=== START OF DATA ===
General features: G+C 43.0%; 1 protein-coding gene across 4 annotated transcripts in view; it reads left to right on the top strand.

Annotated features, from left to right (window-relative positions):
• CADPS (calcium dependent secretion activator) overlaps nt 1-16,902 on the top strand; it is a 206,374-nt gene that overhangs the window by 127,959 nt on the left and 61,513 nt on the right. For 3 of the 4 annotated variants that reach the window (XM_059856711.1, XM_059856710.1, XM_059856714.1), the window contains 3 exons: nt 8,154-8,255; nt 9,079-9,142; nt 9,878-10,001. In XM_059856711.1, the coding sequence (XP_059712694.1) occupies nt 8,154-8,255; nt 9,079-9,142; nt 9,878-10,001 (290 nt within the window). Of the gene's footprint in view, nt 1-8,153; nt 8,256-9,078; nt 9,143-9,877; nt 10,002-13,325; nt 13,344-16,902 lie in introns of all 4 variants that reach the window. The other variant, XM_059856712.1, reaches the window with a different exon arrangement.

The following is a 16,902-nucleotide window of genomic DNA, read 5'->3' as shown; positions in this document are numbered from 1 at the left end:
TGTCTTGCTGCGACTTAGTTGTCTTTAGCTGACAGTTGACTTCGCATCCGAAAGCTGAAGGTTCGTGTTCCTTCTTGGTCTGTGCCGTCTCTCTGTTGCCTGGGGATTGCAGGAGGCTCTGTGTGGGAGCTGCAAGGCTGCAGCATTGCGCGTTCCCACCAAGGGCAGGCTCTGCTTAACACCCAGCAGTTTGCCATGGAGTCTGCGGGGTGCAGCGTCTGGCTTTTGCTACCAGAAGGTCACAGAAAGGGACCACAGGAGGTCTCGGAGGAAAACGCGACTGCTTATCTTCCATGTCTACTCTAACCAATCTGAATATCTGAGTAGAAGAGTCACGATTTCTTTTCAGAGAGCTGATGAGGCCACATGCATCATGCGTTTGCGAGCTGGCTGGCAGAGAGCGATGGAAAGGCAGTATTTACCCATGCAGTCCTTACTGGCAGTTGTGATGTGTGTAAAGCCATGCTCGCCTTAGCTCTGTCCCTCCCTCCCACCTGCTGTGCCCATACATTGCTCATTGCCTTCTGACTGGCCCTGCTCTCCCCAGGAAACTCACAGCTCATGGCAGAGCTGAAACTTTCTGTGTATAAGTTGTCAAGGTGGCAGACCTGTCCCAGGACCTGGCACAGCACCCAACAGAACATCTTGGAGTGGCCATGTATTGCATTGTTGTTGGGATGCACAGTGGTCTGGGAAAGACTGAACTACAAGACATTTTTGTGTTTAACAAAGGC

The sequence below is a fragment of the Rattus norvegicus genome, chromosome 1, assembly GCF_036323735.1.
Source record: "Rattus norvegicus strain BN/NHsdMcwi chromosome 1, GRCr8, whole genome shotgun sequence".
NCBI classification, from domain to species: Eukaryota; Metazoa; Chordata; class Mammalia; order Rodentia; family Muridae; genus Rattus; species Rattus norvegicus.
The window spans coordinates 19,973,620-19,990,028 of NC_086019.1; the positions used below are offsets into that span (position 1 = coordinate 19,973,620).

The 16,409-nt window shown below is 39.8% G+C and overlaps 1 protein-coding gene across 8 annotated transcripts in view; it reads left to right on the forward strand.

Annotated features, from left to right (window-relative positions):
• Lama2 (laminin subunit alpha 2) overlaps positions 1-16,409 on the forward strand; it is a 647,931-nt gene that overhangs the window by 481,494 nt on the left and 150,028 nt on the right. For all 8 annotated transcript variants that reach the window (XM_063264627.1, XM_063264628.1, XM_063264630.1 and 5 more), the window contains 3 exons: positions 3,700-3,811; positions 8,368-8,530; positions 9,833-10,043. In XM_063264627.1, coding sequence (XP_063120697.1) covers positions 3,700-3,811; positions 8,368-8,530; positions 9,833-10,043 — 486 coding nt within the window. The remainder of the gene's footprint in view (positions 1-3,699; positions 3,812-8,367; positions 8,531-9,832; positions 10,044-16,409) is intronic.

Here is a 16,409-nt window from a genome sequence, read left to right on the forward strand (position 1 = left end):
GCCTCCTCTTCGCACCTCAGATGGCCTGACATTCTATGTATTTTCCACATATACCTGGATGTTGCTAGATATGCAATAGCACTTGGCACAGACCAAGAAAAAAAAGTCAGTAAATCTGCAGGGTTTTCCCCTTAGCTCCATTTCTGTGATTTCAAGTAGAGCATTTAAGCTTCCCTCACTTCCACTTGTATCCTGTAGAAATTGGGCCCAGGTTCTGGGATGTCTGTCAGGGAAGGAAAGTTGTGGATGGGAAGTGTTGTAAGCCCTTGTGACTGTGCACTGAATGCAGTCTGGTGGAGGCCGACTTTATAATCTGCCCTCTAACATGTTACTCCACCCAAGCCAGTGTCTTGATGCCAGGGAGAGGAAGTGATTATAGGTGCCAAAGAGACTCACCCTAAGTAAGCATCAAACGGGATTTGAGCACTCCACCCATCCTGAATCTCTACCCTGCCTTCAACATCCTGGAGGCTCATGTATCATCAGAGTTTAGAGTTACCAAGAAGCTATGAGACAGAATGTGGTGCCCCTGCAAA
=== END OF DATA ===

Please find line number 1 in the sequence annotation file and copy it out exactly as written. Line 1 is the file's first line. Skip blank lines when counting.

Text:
General features: G+C 43.0%; 1 protein-coding gene across 4 annotated transcripts in view; it reads left to right on the top strand.